My sister died on Good Friday.
Late that same evening, in an attempt to distract myself from tending to my grief, I found myself googling, “What does it mean when you die on Good Friday?” According to Christian mythology, a person who dies on Good Friday gets a direct pass to Heaven. No reckoning, no bargaining with God, no judge and jury necessary. I laughed, which surprised me on such a sad day. You see, I don’t believe there are specific “places” called Heaven and Hell, but if there were, my sister Karen would surely get a FastPass to those pearly gates.
We humans tend to canonize those who die. We are quick to dismiss their earthly shortcomings and exalt them as saints. Most don’t deserve it, but a few do.
I was born the youngest of a family of seven. The surprise caboose at the tail end of a very long and drawn-out train of siblings. Family legend has told me the story of how my tired mother groaned at the thought of raising yet another child when she discovered she was pregnant at age 45. And how my sister Karen, already a young teenager, celebrated my birth, excited to have a new baby sister to fuss over.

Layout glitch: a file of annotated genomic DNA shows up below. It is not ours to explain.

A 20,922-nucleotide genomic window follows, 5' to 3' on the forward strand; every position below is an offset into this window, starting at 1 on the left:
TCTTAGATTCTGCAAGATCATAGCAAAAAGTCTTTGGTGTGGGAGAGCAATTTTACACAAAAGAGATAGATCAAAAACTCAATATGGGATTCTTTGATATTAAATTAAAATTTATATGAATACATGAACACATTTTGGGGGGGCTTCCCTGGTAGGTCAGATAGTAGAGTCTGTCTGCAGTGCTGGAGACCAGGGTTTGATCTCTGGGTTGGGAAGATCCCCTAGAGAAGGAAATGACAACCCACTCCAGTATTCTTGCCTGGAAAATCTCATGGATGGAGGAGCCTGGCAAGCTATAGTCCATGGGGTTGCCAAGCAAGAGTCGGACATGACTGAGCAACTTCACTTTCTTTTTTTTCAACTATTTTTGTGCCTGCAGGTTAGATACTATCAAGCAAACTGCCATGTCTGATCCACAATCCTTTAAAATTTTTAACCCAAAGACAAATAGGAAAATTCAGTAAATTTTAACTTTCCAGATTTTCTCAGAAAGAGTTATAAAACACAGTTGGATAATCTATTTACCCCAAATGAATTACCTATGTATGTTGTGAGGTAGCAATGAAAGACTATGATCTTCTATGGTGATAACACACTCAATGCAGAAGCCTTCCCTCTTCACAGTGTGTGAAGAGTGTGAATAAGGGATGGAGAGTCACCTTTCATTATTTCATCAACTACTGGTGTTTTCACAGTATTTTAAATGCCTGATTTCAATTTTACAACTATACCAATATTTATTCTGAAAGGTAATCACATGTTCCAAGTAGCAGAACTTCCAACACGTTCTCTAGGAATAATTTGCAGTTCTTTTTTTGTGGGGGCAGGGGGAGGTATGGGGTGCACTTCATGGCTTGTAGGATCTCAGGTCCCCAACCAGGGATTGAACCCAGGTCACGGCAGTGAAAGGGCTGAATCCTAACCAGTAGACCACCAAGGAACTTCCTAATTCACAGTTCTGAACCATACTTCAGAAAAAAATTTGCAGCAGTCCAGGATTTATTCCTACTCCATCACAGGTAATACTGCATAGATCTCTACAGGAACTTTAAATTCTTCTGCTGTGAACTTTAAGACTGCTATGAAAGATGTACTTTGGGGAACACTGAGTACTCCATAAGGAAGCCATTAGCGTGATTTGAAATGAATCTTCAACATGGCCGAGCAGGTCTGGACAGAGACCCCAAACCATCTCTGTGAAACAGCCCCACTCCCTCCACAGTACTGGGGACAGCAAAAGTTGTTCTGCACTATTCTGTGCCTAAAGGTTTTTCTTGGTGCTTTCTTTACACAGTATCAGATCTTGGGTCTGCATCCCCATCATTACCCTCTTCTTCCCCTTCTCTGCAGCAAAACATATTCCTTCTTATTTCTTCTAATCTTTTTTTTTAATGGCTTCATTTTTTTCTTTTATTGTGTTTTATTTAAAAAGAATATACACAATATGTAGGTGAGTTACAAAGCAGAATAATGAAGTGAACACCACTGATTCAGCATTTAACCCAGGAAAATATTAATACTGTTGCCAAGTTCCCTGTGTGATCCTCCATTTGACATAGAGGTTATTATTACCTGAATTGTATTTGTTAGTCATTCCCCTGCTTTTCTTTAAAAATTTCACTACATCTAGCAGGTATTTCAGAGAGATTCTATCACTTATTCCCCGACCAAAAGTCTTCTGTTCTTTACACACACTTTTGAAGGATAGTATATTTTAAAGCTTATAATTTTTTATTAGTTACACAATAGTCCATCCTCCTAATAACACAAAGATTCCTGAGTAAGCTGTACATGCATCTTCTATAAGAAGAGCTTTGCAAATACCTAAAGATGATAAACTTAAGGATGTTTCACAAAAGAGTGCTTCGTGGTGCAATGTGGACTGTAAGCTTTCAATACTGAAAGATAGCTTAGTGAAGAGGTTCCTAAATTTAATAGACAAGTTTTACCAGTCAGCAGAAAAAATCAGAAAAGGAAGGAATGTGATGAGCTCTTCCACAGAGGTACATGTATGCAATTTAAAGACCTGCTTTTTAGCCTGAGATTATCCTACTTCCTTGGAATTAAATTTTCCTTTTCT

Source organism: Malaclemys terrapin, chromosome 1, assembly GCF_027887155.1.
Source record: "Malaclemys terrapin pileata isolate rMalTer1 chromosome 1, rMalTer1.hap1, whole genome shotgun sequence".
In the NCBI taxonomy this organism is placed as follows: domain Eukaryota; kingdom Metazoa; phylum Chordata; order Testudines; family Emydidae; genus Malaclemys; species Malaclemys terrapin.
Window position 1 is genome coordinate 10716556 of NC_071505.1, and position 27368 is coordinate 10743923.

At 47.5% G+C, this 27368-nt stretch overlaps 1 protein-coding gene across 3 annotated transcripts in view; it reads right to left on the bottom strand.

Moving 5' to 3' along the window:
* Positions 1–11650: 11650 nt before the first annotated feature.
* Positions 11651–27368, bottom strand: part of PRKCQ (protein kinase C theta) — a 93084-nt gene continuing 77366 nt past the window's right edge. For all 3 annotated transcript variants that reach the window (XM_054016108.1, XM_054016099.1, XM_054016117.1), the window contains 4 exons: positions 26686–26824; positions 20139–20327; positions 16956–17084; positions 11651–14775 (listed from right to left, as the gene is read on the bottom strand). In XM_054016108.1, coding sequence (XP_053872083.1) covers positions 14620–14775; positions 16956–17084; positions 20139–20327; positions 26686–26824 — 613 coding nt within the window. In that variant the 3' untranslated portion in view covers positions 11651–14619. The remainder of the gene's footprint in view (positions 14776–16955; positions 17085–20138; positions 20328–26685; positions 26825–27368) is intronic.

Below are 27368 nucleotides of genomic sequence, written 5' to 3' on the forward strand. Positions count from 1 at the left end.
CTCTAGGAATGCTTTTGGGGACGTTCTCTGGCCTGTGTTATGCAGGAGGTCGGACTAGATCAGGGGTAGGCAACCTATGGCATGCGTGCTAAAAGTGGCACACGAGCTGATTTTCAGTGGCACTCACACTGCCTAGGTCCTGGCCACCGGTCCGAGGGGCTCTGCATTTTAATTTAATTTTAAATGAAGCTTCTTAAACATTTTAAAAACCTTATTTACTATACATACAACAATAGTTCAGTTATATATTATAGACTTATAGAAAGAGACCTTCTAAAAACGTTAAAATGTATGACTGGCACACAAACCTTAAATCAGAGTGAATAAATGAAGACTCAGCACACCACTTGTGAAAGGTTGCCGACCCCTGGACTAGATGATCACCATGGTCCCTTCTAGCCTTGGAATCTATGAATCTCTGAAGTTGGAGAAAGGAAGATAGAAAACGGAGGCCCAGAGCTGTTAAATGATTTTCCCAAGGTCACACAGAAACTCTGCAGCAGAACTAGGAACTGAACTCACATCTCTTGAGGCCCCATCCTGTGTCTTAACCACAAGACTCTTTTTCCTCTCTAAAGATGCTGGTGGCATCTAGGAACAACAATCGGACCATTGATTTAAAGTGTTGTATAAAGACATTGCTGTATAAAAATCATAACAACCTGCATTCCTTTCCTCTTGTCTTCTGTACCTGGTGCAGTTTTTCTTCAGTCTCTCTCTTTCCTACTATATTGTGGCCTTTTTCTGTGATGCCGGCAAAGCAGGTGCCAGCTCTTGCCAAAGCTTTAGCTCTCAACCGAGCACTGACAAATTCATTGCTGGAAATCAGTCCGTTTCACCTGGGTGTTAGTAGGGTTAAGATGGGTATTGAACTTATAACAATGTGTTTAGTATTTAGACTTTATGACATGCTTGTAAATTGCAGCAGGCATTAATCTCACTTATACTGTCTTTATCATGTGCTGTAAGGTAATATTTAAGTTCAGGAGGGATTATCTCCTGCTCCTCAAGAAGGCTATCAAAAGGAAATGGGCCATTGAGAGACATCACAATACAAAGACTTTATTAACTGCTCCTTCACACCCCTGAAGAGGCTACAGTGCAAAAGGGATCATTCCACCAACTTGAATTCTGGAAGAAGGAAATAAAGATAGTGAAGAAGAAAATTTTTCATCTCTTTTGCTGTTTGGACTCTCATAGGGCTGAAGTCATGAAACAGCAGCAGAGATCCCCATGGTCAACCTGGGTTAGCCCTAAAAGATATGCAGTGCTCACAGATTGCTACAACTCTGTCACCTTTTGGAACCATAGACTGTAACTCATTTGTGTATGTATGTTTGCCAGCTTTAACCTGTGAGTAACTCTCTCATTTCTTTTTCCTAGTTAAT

My earliest childhood memories were with Karen. When our mom returned to full-time work not long after I was born, it was Karen who made sure I didn’t slip through the cracks. Late spring weekends spent feeding stale bread crusts to the ducks at Lake Steilacoom. Hazy summer afternoons on Spanaway Lake, taking a rowboat out for a paddle, followed by a picnic of tuna fish sandwiches and cream soda under the shade of tall fir trees. A special trip on my birthday to the downtown Tacoma Sears with its magical outdoor escalator to procure my very first pair of coveted navy blue salt-water sandals. Karen taught me how to count to ten in Spanish, French, German and Swedish. She took me to see “The Sound of Music” at an old downtown theater and earnestly sang the words to “Sixteen Going on Seventeen” as though she wrote the lyrics herself. And when she met and fell in love with her first serious boyfriend, she’d invite me to tag along with them, the three of us taking long, meandering drives in her gray Peugeot, much to her boyfriend’s chagrin.